Why Does It Have To Be So Hard?
If you have ever hired for a customer service opening at your company, you have without a doubt been burdened with a pool of talent that ranges from completely unreliable to unapologetically unengaged.
Over the years, I have worked with hundreds of companies of all shapes and sizes with customer services needs. Inevitably during our conversations one common theme tends to emerge… managers don’t know where to start so they approach their opening like everyone else. They log into their Indeed, LinkedIn, or 3rd party job board account, post their opening, and frown with disappointment as wave after wave of underwhelming candidates apply.
If this sounds familiar, you’re not alone. The worst part is the countless hours of resume sorting, phone interviewing, in-person interviewing, and negotiating often always ends the same… lack luster performance and high turnover.
To my amazement, when I ask hiring managers why they keep putting themselves through this painful process, I almost always hear the same response… “it’s how we have always done it” or “it’s our company’s hiring procedure”. It’s time to start thinking outside of the box.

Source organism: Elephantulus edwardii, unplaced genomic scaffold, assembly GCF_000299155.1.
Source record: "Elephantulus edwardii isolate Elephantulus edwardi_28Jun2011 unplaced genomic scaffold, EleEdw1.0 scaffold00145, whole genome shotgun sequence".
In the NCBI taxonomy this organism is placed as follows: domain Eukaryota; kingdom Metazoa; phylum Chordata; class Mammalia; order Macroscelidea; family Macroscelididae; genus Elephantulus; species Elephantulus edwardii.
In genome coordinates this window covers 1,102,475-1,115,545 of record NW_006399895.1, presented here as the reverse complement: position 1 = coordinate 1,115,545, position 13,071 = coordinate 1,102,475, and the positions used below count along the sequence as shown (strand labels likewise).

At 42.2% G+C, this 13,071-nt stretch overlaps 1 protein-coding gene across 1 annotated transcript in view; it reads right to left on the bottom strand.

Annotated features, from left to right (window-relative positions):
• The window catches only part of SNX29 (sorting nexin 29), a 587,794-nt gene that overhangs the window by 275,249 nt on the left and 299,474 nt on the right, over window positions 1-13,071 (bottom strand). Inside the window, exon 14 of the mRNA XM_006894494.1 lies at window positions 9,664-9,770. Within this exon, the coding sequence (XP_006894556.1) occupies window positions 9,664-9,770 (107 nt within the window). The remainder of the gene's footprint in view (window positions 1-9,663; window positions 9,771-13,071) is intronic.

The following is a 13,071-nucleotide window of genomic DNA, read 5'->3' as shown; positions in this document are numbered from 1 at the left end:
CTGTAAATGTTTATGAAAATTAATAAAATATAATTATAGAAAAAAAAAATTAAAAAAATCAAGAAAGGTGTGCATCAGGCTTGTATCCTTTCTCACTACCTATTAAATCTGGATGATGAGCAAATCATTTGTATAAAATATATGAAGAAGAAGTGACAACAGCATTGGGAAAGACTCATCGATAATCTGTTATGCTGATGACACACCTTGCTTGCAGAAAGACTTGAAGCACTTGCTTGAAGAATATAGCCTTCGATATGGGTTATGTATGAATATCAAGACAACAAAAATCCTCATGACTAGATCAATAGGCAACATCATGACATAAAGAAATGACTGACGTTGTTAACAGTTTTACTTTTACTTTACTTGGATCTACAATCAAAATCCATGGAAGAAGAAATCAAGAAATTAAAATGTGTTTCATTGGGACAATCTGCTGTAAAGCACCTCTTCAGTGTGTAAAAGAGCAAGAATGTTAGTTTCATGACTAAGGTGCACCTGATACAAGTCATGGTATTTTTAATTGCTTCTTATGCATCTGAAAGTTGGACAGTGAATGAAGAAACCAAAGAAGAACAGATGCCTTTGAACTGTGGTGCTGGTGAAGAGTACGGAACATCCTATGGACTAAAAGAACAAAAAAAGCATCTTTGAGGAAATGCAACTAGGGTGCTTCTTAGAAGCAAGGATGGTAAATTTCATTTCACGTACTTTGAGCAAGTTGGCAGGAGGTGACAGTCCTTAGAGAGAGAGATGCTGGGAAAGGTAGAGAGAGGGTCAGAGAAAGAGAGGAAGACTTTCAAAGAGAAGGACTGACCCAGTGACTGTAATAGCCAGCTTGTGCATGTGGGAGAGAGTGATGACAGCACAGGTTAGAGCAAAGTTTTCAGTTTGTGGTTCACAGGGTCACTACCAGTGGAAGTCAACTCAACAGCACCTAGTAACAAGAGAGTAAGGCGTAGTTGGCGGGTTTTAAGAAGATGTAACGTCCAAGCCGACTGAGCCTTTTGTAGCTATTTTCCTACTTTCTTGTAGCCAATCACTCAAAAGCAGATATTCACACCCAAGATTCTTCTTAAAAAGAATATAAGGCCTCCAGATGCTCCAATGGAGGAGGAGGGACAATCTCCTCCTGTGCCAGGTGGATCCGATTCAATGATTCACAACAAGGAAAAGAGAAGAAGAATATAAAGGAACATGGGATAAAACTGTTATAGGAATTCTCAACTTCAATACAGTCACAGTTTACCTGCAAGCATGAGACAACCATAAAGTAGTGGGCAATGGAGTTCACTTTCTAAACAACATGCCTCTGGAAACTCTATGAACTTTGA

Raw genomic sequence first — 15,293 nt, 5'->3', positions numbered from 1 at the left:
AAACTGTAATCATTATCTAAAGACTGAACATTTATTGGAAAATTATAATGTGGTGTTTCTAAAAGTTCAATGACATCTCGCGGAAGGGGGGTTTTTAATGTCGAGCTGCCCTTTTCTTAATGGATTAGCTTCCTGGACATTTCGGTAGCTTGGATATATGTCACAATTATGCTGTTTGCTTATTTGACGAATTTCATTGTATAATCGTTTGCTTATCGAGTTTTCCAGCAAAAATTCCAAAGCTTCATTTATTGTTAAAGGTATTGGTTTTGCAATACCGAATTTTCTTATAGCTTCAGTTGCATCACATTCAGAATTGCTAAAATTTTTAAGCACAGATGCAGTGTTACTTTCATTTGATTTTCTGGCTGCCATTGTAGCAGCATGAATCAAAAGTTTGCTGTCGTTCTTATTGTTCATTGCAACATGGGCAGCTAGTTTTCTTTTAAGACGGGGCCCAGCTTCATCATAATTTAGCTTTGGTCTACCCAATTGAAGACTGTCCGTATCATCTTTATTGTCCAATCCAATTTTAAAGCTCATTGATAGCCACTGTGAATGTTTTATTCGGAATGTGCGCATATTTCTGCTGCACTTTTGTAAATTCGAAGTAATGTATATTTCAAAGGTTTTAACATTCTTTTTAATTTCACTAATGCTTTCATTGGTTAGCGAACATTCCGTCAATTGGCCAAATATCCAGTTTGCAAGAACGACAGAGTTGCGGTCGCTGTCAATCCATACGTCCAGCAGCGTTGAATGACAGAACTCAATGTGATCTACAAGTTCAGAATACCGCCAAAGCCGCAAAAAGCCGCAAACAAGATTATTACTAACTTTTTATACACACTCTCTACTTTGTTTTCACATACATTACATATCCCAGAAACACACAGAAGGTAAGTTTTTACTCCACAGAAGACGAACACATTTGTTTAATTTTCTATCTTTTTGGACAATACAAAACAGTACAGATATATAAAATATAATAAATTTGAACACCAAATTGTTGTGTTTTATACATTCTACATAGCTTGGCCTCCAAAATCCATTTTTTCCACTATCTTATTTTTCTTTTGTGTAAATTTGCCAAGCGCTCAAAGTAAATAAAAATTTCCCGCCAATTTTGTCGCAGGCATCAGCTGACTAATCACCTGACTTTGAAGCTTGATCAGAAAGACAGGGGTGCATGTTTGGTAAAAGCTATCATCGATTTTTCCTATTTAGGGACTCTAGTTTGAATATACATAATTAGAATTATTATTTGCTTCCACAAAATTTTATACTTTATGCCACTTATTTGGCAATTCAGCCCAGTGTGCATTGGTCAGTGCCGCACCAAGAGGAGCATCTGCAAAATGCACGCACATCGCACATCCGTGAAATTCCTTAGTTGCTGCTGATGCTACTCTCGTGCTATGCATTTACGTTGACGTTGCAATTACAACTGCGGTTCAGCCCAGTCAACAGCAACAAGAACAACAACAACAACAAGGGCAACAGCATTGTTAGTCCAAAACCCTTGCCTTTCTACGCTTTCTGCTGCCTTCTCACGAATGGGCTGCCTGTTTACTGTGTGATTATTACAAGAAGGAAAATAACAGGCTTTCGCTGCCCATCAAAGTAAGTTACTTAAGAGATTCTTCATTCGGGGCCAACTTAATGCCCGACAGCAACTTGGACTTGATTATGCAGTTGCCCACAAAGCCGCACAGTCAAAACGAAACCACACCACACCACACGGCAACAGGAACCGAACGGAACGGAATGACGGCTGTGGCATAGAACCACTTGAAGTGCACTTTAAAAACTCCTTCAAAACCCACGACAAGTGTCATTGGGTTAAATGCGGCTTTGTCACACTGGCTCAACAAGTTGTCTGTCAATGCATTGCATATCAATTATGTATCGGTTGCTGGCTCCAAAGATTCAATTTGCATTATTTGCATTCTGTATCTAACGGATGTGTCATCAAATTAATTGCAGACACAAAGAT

#1 Hiring for experience vs. transferrable skills
A few years ago, I had a specific customer (Customer Mary) that was looking to hire a small group of customer service talent for her team. During our conversation, Customer Mary informed me that she was going to be requiring 2-3 years of experience for these openings.
Intrigued by her statement I asked why it was necessary for this role to have 2-3 years of experience. Customer Mary gave me the same response I had heard hundreds of times: “We have a demanding job and I need to know I am hiring people that understand the role”.
Then, I asked her about her current top performers in the role and why they are so good. As often happens, Customer Mary lit up as she talked about her top performing employees and how they have great attention-to-detail, amazing ability to think on their feet, they are never late, and they all have wonderful communication skills.
Every single thing that Customer Mary described had ZERO to do with their understanding of the role, company, or their customers. She was describing transferrable skills.
When managers take a step-back and look at any new hire they often realize that even if they hire someone with “industry experience” it doesn’t ultimately predict success. In fact, there is usually a similar amount of training needed for someone with experience. When you think about it, even though someone may have been in a similar role, there were often different softwares, systems, processes, etc… all of these will need to be first unlearned and then relearned to match they way your company or department works.
Managing Director, Katapult Network
Customer Service Hiring Expert
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